Today I’m drawing names out of a hat. (If you’re reading this before noon (UK time!) you’ve got time to enter. You might win a free signed book. Just go to my FB or Twitter. But it might be polite to stick around and read the post first.
|Not the actual hat. The actual hat will be crocheted|
I’m so happy to be doing this. Why? It’s not a big deal, surely? I have plenty of hats. No, it’s not a big deal in the sense that the prize is a copy of a book that retails at £7.99. But it’s a big deal for me because it’s my New Book. So allow me to be a bit celebratory on here today.
This time last year, when Street Song was on submission, I suffered the usual crippling doubts of the out-of-contract writer. Would an editor like it? Would an editor like it enough to persuade Sales and Marketing?
Happily, an editor did, and I’m very proud that Street Song (published a week today!) is one of the first titles in Edinburgh publisher Black and White’s new Ink Road YA imprint.
Street Song is a riches-to-rags story of secrets and songs; of stages and street-corners. It’s a gritty exposé of exploitation, celebrity and destitution, but it’s also my love-song to music and friendship.
I’ve always loved music, especially singing. But I’d never written about it. I don’t think any of my previous characters so much as picked up a school recorder (though Esther in Still Falling shares my love for early Taylor Swift.)
My own teen years were dominated by an obsessive love for music. I’d save for weeks to afford the latest Echo and the Bunnymen or Big Country album, and then pray that one of the three or four record shops in Belfast would actually stock it. When I left home to go university in 1987, I spent hours recording all those albums onto cassette (sorry: now as an author I appreciate why that was actually illegal) to take with me.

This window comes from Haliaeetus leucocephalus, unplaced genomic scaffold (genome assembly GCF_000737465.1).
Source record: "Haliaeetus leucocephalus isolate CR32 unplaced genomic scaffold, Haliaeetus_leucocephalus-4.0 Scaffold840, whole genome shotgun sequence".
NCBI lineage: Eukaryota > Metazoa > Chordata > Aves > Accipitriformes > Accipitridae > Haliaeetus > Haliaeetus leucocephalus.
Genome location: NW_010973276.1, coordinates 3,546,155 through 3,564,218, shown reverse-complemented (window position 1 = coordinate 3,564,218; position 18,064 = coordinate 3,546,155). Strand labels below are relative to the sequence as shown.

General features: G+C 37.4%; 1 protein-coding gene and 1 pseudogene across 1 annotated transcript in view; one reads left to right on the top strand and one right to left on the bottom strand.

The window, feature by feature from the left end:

|some of those LPs I'll never throw out|
In my twenties and early thirties I helped run a folk club outside Belfast with a great group of friends. Our club became known as somewhere where people really listened. Even though we couldn’t pay as well as bigger venues, musicians loved playing for us. I also sang in lots of bars with my then-boyfriend (who’s still a musician, I’m happy to say.) It was all very grass roots and real. It was a million miles away from downloads and reality TV and auto-tuners and overnight fame and glitz.
Street Song is about someone who was the opposite of me, a reality talent show winner at seventeen who gets drunk on the glamour and the celebrity and then crashes. It’s about what happens when he wakes up from the hangover and starts to discover music and relationships for real. I hope I’ve managed to convey some of the thrill of making music with people.
And now – I must go and put those names in the hat. Good luck!